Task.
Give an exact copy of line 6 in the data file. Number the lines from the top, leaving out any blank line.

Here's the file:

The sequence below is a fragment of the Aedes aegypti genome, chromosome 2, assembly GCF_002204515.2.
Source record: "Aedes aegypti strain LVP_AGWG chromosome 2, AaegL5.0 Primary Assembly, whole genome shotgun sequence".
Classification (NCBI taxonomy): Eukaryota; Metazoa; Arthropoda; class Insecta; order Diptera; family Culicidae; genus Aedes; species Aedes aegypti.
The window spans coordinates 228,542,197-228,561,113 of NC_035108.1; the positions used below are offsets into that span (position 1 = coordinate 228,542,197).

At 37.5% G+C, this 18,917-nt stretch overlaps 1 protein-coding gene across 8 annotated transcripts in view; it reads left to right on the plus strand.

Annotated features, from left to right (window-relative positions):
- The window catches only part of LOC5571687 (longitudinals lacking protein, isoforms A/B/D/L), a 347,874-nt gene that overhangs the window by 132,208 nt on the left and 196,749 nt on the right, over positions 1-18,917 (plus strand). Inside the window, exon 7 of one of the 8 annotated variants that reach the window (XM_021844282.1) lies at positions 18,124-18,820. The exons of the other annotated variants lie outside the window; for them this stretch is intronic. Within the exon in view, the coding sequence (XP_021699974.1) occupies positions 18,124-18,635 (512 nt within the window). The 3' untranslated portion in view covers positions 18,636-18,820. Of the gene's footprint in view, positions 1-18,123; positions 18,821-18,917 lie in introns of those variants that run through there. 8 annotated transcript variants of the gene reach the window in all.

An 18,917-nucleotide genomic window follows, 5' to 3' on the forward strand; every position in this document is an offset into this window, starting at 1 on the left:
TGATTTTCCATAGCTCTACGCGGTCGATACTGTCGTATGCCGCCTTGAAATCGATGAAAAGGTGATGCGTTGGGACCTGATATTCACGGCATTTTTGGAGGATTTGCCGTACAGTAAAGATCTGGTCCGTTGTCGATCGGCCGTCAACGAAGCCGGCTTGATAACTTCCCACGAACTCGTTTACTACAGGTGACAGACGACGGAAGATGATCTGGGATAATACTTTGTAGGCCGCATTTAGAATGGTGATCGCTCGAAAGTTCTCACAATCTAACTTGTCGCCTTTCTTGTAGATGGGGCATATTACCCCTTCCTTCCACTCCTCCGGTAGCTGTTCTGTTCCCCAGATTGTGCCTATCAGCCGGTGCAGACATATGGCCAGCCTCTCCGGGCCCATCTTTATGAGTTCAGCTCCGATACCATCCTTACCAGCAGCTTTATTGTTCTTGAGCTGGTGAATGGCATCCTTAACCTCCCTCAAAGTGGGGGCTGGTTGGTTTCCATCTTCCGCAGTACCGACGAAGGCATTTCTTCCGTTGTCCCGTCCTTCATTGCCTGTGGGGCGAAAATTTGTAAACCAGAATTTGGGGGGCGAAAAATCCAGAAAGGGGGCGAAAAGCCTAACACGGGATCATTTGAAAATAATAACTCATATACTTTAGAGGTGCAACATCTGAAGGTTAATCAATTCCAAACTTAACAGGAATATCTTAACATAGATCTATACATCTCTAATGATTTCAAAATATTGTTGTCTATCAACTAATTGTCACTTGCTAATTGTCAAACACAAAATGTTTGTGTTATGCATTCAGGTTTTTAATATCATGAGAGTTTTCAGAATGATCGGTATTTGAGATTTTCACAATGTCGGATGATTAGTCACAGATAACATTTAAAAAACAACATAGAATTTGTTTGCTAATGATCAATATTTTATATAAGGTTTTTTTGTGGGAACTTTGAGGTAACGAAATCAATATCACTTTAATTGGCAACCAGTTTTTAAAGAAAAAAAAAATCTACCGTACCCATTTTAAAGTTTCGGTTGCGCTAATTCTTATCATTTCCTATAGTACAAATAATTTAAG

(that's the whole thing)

Annotated features, from left to right (window-relative positions):